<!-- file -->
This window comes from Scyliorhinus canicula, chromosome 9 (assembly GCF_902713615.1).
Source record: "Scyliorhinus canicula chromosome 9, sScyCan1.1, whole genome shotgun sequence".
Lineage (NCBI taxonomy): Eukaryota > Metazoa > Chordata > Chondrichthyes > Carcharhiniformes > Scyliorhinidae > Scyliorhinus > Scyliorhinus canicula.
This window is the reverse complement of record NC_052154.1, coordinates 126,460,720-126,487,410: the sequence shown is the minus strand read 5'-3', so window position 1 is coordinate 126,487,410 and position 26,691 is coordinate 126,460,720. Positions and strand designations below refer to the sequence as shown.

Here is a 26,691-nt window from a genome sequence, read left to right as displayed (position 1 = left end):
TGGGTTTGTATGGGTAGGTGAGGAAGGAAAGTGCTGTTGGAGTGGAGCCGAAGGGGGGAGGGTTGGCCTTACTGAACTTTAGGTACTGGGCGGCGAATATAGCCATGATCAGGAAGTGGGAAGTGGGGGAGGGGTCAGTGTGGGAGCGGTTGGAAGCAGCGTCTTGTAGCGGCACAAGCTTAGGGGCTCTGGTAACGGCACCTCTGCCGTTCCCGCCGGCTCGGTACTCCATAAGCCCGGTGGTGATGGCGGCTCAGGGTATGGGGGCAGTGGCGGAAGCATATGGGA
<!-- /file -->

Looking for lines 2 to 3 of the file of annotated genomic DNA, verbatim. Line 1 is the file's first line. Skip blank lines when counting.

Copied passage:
Source record: "Scyliorhinus canicula chromosome 9, sScyCan1.1, whole genome shotgun sequence".
Lineage (NCBI taxonomy): Eukaryota > Metazoa > Chordata > Chondrichthyes > Carcharhiniformes > Scyliorhinidae > Scyliorhinus > Scyliorhinus canicula.